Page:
In full bloom: Venkat’s story
Venkat wakes up early every morning to take as troll around the farm. It is however not a leisure walk. His keen eyes take in everything, and he formulates his plan of action for the day. He spots a crack in a fence that has been built to protect the saplings. Quickly, he fixes it before proceeding to examine the other saplings.
Satisfied that nothing is amiss, he calls out to his wife, Venkalakshmi. School-time is fast approaching and the couple will need to put in a call to their children before they leave forschool. The children—Karthik and Radhika—live with Venkat’s parents in the remote village of KK Rajapuram in Sreekakulam District, Andhra Pradesh.
“We miss our children a lot,” says Lakshmi. “But we have very few opportunities in our village. By working here, we are able to send money to our children and parents and ensure that they lead a comfortable life. We speak to them three times every day and they visit us during vacations.”
Venkat and Venkalakshmi come from a family of weavers. The entire family of 6—four adults and two children— needed to work to put food on the table. They would make money only on the days that they were able to find work. It was a precarious life and Venkat often worried about his children’s future. He himself had studied until tenth grade, unlike many others from his village, who had dropped out of school in lower grades. “I wanted them to study well, do much better than me. I wanted to send them to college.”
But when making ends meet was proving to be such a huge task in itself, how could he hope for a more secure future?
A chance meeting with a staff member from CMCT helped change the course of Venkat’s life. “When I understood the work that CMCT does, I requested them to help me with a job. He (the staff member) assured me that he would keep me in mind. Sure enough, within less than six months, he got back to me regarding a vacancy at a farm. I did not know anything about farming, but it seemed like a great opportunity as I would be provided a salary, accommodation and training. I was brought to a farm at Chinnakuppam and got hands on experience as well as theoretical training. Since I had completed my tenth, the staff procured books for me and encouraged me to read up on agriculture.”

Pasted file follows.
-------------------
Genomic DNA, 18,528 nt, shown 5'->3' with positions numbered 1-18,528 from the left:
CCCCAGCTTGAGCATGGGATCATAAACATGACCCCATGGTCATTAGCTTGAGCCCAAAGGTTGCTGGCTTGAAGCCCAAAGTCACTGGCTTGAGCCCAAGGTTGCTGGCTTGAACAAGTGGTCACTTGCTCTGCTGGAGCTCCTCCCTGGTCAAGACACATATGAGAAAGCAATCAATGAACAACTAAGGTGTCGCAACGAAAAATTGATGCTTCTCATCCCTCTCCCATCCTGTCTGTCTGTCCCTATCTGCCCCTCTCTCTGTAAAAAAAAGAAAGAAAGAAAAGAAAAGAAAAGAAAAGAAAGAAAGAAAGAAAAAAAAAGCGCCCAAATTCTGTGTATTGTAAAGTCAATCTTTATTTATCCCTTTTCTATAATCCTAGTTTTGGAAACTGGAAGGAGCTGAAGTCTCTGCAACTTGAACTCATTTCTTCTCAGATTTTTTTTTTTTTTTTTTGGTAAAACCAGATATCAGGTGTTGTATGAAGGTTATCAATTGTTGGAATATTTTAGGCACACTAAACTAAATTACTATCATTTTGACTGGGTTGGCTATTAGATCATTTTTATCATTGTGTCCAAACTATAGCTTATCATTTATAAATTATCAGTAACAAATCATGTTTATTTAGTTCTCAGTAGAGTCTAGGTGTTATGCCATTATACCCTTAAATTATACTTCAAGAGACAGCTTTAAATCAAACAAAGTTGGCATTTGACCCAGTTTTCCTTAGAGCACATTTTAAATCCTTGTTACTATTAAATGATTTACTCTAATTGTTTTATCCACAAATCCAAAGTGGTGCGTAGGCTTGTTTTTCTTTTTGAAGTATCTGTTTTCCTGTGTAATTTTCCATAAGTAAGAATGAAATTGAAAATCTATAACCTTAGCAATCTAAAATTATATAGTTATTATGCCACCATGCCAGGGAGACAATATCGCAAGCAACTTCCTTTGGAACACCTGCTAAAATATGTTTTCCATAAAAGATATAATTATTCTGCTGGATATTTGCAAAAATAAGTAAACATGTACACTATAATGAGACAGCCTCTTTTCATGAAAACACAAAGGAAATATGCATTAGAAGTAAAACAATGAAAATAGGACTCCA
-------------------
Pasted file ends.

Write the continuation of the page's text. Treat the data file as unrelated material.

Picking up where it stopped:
After two years at the Chinnakuppam site, Venkat was offered a supervisory role at the Padappai farm, where he now draws a salary of Rs. 15,000, besides getting free accommodation. His wife, along with two other workers, get daily wages as well as ration. His job allows him to provide a better future for his children and to support his aging parents.
“We are busy from morning to night,” says Venkat. “But I would not say that the job is stressful because I love what I am doing. I have never felt that this is just another job. I look after the land like it belongs to me. CMCT trusts me and they always take my views into consideration. My superiors are extremely kind and loving. Whenever I face a difficulty, they immediately reach out to help.Though I am a staunch Hindu and most of the staff members are Christian,they’ve never made me feel like an outsider. They treat me like family.
But what I love the most about my job is that the vegetables we grow here helps other needy people. It feeds the children at Bethany school, at the girls’ hostel and the soup kitchen. It reminds me that my efforts are not in vain. All the lives that are blessed by my hard work will also continue to bloom.”